A SEA eagle has been caught on camera off Scotland's west coast, flying off with a lamb carcass firmly in its grip.

Conservation bodies have long claimed that the birds posed no risk to livestock, but photographs captured by Oban man, Cameron Hill, seem to prove otherwise.

Mr Hill, who lives on Gallanach Estate on the outskirts of Oban, looking out to the islands of Kerrera and Mull, told The Scottish Farmer: “You often see the sea eagles in this area, especially at this time of year. You can see Mull from where we are, and it is well known that that’s where a lot of them are, so we’re effectively in their flight path, so sightings are not unusual.

“This was the first time I had actually seen one carrying what appears to be a lamb, though", he said.

"I was watching it on the cliff – for about five or six minutes – and I thought it would be a good photo opportunity, so grabbed my camera, and it was not until it took off in flight that I realised what was happening, and what it was carrying.

“I know a picture is just a picture, but it’s fairly clear what is in its claws. I obviously can’t comment on the condition of the lamb before the sea eagle lifted it, but it has still lifted it.”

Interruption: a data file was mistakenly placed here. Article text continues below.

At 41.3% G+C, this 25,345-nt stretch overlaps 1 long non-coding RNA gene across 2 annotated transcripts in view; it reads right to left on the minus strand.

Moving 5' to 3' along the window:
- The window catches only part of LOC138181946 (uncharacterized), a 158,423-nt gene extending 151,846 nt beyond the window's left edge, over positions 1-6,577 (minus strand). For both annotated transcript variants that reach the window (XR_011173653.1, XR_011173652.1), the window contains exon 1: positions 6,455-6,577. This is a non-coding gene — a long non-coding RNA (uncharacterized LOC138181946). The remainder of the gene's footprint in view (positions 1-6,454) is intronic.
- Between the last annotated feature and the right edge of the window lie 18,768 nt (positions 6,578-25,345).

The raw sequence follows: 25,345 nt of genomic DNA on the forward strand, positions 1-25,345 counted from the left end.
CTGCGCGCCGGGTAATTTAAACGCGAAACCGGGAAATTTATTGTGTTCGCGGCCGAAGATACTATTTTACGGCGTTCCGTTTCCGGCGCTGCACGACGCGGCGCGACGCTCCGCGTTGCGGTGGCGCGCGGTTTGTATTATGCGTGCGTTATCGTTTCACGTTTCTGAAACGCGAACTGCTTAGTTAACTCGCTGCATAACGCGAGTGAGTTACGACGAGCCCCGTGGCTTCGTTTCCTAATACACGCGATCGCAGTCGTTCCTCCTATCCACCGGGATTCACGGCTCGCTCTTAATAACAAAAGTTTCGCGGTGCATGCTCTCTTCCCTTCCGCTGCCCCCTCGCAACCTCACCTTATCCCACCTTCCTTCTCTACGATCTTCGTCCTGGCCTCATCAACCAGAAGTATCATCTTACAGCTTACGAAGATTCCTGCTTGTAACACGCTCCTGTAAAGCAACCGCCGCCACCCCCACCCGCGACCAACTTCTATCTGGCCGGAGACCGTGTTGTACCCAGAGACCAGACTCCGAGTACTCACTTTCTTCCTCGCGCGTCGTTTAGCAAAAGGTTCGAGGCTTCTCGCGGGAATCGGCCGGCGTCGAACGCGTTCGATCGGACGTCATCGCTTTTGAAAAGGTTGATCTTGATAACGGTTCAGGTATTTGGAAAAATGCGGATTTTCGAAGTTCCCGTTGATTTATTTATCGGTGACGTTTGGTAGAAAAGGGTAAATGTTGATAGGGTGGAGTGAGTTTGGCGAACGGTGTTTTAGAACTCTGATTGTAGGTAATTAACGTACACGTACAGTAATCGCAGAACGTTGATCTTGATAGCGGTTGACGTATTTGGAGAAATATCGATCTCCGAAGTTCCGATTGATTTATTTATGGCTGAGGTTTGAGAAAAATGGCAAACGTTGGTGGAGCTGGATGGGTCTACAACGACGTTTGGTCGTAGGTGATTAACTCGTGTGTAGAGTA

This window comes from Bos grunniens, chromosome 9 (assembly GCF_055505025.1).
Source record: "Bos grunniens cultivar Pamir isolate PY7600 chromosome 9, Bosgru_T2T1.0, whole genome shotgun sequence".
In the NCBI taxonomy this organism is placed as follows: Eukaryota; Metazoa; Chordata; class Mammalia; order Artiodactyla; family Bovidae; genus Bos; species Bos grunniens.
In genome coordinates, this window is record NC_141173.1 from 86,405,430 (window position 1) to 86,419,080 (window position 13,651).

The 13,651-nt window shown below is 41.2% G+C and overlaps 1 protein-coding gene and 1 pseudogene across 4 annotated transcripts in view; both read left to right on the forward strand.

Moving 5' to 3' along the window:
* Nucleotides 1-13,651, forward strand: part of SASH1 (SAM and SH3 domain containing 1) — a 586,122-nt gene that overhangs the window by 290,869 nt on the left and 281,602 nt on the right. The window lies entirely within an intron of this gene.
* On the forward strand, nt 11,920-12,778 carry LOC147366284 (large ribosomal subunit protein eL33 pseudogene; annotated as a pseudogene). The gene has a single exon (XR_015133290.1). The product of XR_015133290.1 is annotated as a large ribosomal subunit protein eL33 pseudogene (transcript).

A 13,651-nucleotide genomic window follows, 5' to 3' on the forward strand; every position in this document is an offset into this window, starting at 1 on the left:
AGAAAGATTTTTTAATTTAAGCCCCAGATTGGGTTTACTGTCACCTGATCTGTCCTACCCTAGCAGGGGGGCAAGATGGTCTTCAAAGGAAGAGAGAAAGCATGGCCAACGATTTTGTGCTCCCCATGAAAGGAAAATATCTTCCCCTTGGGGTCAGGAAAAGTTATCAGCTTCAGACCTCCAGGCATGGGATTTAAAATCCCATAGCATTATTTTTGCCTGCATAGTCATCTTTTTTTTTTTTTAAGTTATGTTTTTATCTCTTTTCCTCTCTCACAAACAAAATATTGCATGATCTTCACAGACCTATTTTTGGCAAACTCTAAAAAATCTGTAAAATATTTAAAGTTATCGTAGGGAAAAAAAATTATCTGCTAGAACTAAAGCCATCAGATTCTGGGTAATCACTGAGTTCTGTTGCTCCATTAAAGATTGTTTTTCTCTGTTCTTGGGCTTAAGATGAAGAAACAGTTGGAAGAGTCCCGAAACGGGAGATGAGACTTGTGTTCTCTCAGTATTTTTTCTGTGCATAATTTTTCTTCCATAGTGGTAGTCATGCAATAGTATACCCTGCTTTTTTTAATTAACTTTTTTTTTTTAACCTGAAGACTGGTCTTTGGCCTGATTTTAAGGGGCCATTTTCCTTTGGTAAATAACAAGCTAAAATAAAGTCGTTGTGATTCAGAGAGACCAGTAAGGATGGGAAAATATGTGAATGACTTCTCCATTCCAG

NatureScot said that it will shortly publish an extended Action Plan for the next three years, developed by the National Sea Eagle Stakeholder Panel, aimed at achieving a sustainable coexistence between farming and crofting interests and sea eagles where issues occur.

The nature quango believes that the main support mechanism to help farmers and crofters experiencing sea eagle predation is the Sea Eagle Management Scheme. Following consultation with farming and crofting representatives, this scheme was revised significantly in 2020 and now offers more flexibility and an increased level of support to those affected by sea eagle predation. NatureScot insisted that the scheme was now better placed to address the costs that some individuals have incurred as a result of adapting their management practices to mitigate impacts from sea eagles.

Last year, the scheme supported farmers and crofters through management agreements worth over £190,000. This includes support for new measures such as enhanced shepherding.

With regards to the incident, a spokesman for NatureScot said: “Sea eagles were once widespread across Britain, until they were wiped out as a result of persecution in the early 20th century. The reintroduction of these native birds to Scotland has been successful and benefits tourism.

“However, in some locations, sea eagles impact farming and crofting by predating lambs," he conceded. "We understand the concerns of farmers and crofters, and continue to work closely with them, and a range of stakeholders at the local and national level, to offer management support through the Sea Eagle Management Scheme and to trial management techniques which can help reduce these negative impacts.”